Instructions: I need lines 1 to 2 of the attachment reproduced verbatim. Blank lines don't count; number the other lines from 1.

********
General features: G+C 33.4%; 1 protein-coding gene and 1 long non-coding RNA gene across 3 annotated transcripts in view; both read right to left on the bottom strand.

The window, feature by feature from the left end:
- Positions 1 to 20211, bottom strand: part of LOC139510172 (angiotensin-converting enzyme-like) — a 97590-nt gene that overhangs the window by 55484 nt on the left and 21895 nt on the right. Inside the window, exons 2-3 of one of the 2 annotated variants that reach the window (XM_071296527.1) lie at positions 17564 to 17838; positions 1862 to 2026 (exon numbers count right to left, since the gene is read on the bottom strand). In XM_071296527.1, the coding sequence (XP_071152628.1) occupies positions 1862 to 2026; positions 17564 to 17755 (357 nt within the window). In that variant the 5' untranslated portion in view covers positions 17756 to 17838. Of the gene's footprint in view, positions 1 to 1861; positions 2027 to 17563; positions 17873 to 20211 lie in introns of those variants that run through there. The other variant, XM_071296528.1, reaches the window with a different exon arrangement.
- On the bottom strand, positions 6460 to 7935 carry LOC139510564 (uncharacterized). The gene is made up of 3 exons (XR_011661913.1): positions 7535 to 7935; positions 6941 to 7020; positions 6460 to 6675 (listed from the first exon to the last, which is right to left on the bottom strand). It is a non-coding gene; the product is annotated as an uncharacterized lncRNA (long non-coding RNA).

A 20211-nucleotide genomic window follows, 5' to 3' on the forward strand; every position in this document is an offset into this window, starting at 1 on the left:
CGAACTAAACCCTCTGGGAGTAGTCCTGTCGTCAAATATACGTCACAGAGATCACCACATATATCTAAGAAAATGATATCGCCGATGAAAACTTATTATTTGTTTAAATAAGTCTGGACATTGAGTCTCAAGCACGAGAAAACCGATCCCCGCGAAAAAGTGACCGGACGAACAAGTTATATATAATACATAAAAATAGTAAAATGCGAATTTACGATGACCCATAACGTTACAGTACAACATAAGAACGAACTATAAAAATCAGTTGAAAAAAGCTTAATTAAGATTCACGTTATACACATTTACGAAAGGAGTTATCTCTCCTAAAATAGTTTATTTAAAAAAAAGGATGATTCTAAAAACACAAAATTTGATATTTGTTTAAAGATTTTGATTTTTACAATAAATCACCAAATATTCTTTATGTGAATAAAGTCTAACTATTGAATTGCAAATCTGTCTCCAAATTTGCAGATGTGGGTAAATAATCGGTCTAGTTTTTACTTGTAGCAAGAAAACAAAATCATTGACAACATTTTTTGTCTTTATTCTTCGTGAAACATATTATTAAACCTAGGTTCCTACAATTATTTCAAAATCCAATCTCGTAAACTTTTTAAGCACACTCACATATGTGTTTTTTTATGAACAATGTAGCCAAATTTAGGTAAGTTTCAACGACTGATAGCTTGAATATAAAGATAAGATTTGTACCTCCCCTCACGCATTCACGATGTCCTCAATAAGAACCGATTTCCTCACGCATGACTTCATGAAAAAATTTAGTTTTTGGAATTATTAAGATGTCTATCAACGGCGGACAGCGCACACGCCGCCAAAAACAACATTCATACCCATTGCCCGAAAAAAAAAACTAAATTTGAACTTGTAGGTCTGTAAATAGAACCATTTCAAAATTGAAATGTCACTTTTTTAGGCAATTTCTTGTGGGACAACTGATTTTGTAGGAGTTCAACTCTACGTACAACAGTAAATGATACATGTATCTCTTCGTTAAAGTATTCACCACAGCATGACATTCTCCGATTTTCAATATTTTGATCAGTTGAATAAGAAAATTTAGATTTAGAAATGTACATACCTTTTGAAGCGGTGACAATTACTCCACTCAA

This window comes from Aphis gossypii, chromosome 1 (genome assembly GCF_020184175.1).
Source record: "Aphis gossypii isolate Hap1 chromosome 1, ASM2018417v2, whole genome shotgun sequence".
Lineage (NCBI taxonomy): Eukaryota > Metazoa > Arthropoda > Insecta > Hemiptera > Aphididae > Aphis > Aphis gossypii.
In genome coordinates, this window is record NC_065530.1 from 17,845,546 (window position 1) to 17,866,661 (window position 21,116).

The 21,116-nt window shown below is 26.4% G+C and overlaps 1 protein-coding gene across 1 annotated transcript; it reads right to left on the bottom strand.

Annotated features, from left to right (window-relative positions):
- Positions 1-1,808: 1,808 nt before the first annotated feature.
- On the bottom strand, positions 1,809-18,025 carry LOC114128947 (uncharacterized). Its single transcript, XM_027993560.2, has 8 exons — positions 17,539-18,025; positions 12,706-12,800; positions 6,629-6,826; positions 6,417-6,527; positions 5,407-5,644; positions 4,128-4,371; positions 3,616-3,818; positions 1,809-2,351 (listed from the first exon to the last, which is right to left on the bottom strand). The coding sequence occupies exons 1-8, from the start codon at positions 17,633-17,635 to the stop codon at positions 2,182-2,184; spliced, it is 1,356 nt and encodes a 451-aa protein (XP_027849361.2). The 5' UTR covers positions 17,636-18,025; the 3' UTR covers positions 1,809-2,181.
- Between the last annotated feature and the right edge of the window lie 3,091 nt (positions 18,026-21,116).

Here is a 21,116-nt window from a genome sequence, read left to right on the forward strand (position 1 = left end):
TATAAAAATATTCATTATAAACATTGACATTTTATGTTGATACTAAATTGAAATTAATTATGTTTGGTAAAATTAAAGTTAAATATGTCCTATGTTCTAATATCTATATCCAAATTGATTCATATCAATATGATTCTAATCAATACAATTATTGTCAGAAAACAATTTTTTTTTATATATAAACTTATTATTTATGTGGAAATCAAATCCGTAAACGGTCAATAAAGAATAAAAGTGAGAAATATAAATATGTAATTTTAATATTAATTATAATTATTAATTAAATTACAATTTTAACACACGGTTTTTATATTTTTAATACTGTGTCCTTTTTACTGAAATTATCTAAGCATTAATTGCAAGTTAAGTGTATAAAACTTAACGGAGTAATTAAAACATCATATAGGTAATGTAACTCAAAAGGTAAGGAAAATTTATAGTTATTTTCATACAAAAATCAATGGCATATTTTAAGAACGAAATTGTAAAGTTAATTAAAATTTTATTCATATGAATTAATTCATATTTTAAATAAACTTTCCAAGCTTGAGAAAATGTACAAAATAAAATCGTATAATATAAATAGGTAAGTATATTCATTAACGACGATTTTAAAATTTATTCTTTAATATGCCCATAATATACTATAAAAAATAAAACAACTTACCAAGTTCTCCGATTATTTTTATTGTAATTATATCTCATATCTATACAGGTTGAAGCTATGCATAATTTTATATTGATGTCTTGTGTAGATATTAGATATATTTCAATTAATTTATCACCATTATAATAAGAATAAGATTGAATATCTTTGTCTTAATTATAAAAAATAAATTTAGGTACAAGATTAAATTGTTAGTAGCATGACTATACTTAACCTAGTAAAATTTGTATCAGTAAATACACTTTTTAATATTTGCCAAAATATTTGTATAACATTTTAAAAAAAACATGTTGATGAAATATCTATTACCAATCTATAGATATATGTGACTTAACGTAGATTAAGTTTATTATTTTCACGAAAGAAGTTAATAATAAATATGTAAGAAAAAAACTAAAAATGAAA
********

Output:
General features: G+C 33.4%; 1 protein-coding gene and 1 long non-coding RNA gene across 3 annotated transcripts in view; both read right to left on the bottom strand.

The window, feature by feature from the left end: